Writing left handed

Tchaikovsky Bites Again


Image by AbhijeetRane via Flickr

After listing my reasons for purchasing an economy sized-nutcracker for my preschoolers earlier this week you’d think that I’d be particularly careful with the linchpin of my Tchaikovsky lesson plans.  You’d also think that think that after dating seventeen different men I’d have someone other than my mother offering to take me to The Nutcracker this year, but nutcrackers have a curious way of hurling themselves onto the floor when you’re not looking, and men… don’t even get me started on men.

Everything was going according to plan (by which I mean my $5.00 Rite-Aid nutcracker was still intact) until my second class of the day.  I unfurled my bedazzled American Girl doll in all her Clara/Marie glory and passed her around to the great delight of my students (“Her eyes open!”  “Her eyes close!”  “Can we call her Sally?”), but when I retrieved the nutcracker from his hiding place, he promptly ejected himself from my grasp and bounced across the floor.

Wood, unfortunately, does not bounce.  He lost an arm in the process but being the quick thinker that I am, I scooped him right up and seized the opportunity to deliver an important lesson about dramatic interpretation in the performing arts:

Look friends!  I’m acting out the story, because dancers use their bodies to tell stories!  Remember the part when Marie’s brother, Fritz, throws the Nutcracker on the floor?  Well, Miss Kat has thrown the nutcracker on the floor just like Fritz!  Now let’s all take a turn throwing the nutcracker on the floor.  That’s right, friends, throw that crummy $5.00 nutcracker on the floor!  Throw, throw!  Now let’s practice our stomping.  Let’s stomp on the nutcracker and smash him to bits!  Get those knees up—that’s right!  Stomp smash, stomp smash, stomp smash.  Smash that nutcracker just like Fritz!  Woohoo!

Actually, I didn’t do any of that.  I simply pocketed the nutcracker’s dislocated shoulder and thanked my lucky stars that he hadn’t dislocated his jaw.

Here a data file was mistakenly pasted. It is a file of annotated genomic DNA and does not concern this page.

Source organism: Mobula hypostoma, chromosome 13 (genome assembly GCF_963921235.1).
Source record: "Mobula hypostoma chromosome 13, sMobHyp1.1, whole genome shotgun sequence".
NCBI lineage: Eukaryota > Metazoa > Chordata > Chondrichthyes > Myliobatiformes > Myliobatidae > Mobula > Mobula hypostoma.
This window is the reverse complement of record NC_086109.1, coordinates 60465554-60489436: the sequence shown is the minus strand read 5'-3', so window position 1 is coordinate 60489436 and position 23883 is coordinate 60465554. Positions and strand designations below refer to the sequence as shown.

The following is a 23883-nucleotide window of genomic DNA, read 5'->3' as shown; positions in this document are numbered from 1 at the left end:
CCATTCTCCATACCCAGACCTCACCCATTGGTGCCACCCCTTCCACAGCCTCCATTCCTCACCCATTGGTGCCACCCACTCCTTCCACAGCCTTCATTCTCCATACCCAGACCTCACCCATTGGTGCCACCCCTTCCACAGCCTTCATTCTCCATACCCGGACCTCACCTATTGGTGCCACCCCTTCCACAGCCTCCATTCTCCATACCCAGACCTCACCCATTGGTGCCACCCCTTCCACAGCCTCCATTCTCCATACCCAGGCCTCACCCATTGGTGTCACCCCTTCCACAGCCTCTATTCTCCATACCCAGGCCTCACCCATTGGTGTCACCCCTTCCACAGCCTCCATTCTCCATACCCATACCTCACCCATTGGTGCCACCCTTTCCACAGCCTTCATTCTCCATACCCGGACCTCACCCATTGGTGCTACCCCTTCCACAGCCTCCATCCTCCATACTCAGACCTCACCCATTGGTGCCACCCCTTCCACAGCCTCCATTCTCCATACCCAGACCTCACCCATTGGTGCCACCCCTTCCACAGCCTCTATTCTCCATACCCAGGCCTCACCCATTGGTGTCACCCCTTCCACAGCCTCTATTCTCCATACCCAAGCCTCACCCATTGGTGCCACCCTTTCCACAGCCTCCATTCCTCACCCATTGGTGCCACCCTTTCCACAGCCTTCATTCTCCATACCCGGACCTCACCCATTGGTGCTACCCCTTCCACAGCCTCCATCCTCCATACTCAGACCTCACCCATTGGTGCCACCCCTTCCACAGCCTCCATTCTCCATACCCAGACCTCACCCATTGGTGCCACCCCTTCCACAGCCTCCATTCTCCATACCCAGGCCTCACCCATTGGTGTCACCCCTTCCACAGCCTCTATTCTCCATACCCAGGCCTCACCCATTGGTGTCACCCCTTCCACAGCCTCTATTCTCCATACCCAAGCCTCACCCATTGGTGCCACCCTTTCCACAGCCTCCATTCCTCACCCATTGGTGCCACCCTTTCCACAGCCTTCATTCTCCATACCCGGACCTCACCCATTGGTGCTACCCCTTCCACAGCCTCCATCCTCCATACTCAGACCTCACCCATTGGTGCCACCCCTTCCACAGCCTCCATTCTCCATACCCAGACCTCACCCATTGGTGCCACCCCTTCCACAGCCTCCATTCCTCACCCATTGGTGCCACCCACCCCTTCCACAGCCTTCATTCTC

“Look at his mouth,” I instructed my students.  “He’s called a nutcracker because he uses his teeth to crack nuts!”

I had considered bringing in an actual nut to demonstrate his nut-cracking powers—not a walnut, given his size and rather shoddy craftsmanship, but a small nut, like a pistachio or one of those freaky peanuts that come one to a shell—but then I remembered that like 9 in 10 kids have peanut allergies these days so I began to consider a variety of nut substitutes.  Maybe a bean or a wadded up strip of paper or—

“Who wants to stick their finger into the nutcracker’s mouth?”

Sometimes great ideas just come to me.  It’s a gift, I guess.

“Me!  Me!  Me!”

I have never seen so many hands shoot into the air, and if I’d had any qualms about my rather questionable methods for introducing my students to Tchaikovsky, these were immediately forgotten in light of the dozens of fingers wiggling anxiously in my direction—especially because the bodies attached to these fingers had stopped wiggling in eager anticipation of getting “cracked.”

And thus it was to a straight line of angelic, wide eyed, non-squirming four year olds that I presented the broken-armed, finger-biting nutcracker.

You’d think that after five or six tries, sticking your finger into the mouth of a Rite-Aid nutcracker, recoiling in horror, howling with laughter and finally demanding “Do it again!” would lose its appeal, but trust me on this one: to a four year old, there is nothing more exciting.

After concluding the first phase of my Tchaikovsky initiation, I raided the supplies cabinet for some Elmer’s glue and glued the nutcracker’s arm back in place.

“Guess who broke the nutcracker?” I quizzed my parents later that evening (actually, I said “Guess who was the first to break the nutcracker?” because there’s no way our little finger-cracker is going to make it to the Holiday Song Concert in one piece).

In unison, they rattled off the name of my most consistently-mischievous student.

“Nope!” I declared, grinning in triumph.

Automatically, they rattled off the name of my second most consistently-mischievous student.


The honor of my third most consistently-mischievous student rotates, kind of like the extra seat on the UN Security Council except it has more to do with the weather, the sugar-to-fiber content of that morning’s breakfast and a whole host of mysterious factors I’m still trying to work out.  And so, to save my parents the trouble, I simply announced, “It was me!  Miss Kat broke the nutcracker!”

Despite being a dance teacher, grace has never really been my thing (which is probably why I’m angling for tickets to see Tchaikovsky’s Nutcracker—and going around “biting” my students fingers with a wooden facsimile— as opposed to actually dancing The Nutcracker this year) but have Elmer’s, will travel, with or without Date #17.

(More on that story on Monday.)

2 Responses to “Tchaikovsky Bites Again”

  1. Jack

    As always, a delight to read, am looking forward to Monday’s instalment with intrepid anticipation.

  2. mynakedbokkie

    I can see it so clearly. My 4 year old will stick her littel stubby finger, fingers that i adore, into my mouth…… i will bite it, and she will howl with laughter and then say “again, again”. She will cry in pain from the tickle monster, and yet 2 seconds after screaming “stop, stop”, she will say “again, again”.

    They are so easy to please, if we just give them half a second.

    Well done girl!!!

    Looking forward to the rest….


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